I bought a Motorola mobile phone last week. A few days later I found the sound of the phone was odd, like that of a radio not tuned properly. I went back to the shop and asked for a replacement, backed with the "three warranties policy", which says that the customer can return a commodity if it is defective within seven days after purchase or ask for a replacement within 15 days.
The salesgirl made a few calls with the phone and told me the sound was all right. I was not surprised by her answer but insisted I be given a new phone. Realizing that she had met a tenacious customer, the salesgirl said she could replace it provided I proved that the defect was "not the consequence of improper use".
I was angered by the answer. How could one do anything to a mobile phone to cause sound distortion? A problem with the sound quality can only be caused by a malfunction of the audio-frequency magnifier in the machine. Obviously the defect could not have been caused by my "improper use". What's more, there was no sign of physical damage to the phone.
But she insisted: "I'm sorry, sir, it's our rule. Look at these warranty terms on the back of the invoice where you signed your name." Yes, I signed under the terms which state that any request for a refund or replacement should be accompanied by a certificate from the producer's service center.
I had no alternative but call at Motorola's service center. There were a dozen or so customers waiting there. About 15 minutes later, it was my turn. A service woman tried my phone and told me it needs to be tested. The phone was then taken to a backroom.
After another 25 minutes, my phone was brought back. The service woman admitted that the defect was caused by a glitch inside the phone. She signed a certificate and told me to go back to the shop to get a new one.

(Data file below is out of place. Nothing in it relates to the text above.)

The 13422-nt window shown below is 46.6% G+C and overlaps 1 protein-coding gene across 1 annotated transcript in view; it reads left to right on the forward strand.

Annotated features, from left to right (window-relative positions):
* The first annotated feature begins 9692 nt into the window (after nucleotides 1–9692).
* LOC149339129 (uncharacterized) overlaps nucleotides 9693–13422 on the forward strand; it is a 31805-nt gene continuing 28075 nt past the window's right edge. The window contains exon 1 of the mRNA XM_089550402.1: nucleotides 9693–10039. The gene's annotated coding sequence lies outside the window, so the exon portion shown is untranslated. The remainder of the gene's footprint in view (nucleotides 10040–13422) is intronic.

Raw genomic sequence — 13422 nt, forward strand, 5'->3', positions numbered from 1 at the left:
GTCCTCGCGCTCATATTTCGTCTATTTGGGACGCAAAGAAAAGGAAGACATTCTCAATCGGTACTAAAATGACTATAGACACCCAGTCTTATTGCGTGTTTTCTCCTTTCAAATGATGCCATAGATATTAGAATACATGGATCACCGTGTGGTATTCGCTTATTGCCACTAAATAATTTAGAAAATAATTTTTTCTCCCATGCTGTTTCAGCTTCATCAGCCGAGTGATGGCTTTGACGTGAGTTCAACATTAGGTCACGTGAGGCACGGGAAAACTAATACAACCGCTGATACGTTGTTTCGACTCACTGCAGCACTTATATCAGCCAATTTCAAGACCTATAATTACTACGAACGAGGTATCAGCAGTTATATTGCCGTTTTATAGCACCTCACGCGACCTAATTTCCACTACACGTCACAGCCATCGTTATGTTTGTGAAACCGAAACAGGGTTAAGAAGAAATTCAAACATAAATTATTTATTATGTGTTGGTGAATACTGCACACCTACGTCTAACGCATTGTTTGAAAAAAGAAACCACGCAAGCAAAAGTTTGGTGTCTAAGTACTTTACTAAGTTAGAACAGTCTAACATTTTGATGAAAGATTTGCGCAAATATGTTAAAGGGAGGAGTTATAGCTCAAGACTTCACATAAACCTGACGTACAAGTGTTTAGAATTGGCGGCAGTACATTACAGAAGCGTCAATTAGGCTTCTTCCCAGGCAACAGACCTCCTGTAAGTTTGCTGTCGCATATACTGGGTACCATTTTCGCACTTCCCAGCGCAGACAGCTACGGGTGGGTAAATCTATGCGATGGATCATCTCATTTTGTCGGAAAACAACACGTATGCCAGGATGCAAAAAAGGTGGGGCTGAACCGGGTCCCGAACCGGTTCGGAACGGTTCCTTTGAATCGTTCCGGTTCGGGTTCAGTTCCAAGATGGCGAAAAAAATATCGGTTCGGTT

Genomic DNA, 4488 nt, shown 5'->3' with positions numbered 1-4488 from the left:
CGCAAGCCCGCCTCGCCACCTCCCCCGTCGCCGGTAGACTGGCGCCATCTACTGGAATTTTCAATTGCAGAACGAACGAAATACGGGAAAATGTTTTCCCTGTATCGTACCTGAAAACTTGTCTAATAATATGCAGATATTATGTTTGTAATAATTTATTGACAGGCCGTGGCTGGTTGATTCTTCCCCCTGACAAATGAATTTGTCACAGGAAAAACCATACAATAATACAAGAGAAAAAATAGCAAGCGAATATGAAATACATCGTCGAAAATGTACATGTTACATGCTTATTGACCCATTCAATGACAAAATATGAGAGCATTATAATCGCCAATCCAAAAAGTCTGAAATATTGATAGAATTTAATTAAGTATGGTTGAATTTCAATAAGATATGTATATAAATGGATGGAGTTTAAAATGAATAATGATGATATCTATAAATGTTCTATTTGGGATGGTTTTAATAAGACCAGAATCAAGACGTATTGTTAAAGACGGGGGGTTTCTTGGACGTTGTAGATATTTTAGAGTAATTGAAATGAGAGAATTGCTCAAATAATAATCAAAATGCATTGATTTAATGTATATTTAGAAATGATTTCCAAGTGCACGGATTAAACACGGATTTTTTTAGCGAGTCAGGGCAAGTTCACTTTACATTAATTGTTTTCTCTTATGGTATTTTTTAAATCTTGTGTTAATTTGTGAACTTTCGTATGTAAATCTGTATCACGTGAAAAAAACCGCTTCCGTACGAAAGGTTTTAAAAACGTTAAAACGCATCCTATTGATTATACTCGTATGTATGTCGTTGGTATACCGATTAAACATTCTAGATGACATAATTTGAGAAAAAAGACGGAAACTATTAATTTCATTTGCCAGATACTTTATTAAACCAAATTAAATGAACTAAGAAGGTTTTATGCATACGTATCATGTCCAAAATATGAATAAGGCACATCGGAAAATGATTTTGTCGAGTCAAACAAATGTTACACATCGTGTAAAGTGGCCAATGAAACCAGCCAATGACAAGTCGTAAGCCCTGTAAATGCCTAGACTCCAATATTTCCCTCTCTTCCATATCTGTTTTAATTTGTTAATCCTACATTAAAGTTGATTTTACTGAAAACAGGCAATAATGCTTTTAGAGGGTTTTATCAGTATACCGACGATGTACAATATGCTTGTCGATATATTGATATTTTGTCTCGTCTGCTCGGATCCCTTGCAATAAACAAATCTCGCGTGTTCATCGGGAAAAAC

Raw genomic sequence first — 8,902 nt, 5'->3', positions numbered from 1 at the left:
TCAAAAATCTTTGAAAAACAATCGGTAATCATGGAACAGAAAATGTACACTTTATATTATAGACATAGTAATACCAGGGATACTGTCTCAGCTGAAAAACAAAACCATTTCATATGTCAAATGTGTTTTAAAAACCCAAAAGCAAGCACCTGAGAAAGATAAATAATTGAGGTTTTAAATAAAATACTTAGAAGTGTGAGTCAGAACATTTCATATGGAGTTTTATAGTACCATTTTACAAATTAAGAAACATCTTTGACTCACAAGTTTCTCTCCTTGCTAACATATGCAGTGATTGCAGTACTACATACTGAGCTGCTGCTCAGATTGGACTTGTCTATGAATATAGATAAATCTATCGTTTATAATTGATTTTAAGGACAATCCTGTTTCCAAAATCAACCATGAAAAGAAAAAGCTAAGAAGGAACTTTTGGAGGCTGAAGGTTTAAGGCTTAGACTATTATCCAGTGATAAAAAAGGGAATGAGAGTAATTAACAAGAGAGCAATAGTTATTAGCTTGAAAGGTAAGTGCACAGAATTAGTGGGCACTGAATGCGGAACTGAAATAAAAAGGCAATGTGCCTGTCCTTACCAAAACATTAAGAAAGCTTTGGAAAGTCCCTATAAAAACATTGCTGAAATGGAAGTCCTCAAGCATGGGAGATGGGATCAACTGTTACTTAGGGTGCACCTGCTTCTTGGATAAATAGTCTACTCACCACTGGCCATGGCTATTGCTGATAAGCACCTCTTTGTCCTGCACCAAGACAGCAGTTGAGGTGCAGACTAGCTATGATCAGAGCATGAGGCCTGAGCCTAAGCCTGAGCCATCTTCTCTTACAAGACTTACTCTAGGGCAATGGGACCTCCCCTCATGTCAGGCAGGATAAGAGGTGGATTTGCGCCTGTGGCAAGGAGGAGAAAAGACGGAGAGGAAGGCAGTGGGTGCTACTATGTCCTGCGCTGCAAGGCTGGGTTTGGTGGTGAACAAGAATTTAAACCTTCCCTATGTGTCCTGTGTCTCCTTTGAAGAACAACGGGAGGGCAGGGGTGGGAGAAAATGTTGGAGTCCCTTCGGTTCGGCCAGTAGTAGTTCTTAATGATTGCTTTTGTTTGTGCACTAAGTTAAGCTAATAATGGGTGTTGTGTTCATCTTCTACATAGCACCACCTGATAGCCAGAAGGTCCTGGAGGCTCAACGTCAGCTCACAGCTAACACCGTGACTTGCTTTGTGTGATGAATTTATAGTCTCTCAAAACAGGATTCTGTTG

At the shop they gave me a new phone "just taken from the warehouse". I asked for more units to choose from but was told it was the only one they had in stock. Responding to my doubts, they swore they were telling the truth. "Or you can come a few days later when more phones arrive from the plant," they said.
I knew I had to accept what I was given, because I could not afford to waste more time on the matter.
Though no fault of mine, I had to spend so much time and energy to enforce my rights as a consumer. In other words, I paid for Motorola's mistake. Should the company compensate me for the time, energy and money (travel fare) I had spent? It should, but I doubt it, nor would any other manufacturer in a similar case.
My wife said: "Be content with what you have attained. They've done their best to replace the substandard phone with a new one."
She may be right. Manufacturers today provide a much better after-sale service than in previous years. Consumers should feel content with the progress. But I still find I was unjustly treated. In the final analysis I had paid the cost for a company to make good a defective product. The final price I paid had been raised in fact.
To be honest, I would not go to Motorola asking for compensation. Most other consumers would not either, for they know the time and energy they spend would far exceed the compensation they may get.
However, something should be done to counter this unfairness. It was due to some customers' fight for compensation years ago that led to today's "three warranties policy" and the law on protection of consumers' rights.
Our legislature and government should take a fresh look at the warranties to make it more amenable to consumers.
(China Daily 08/22/2007 page10)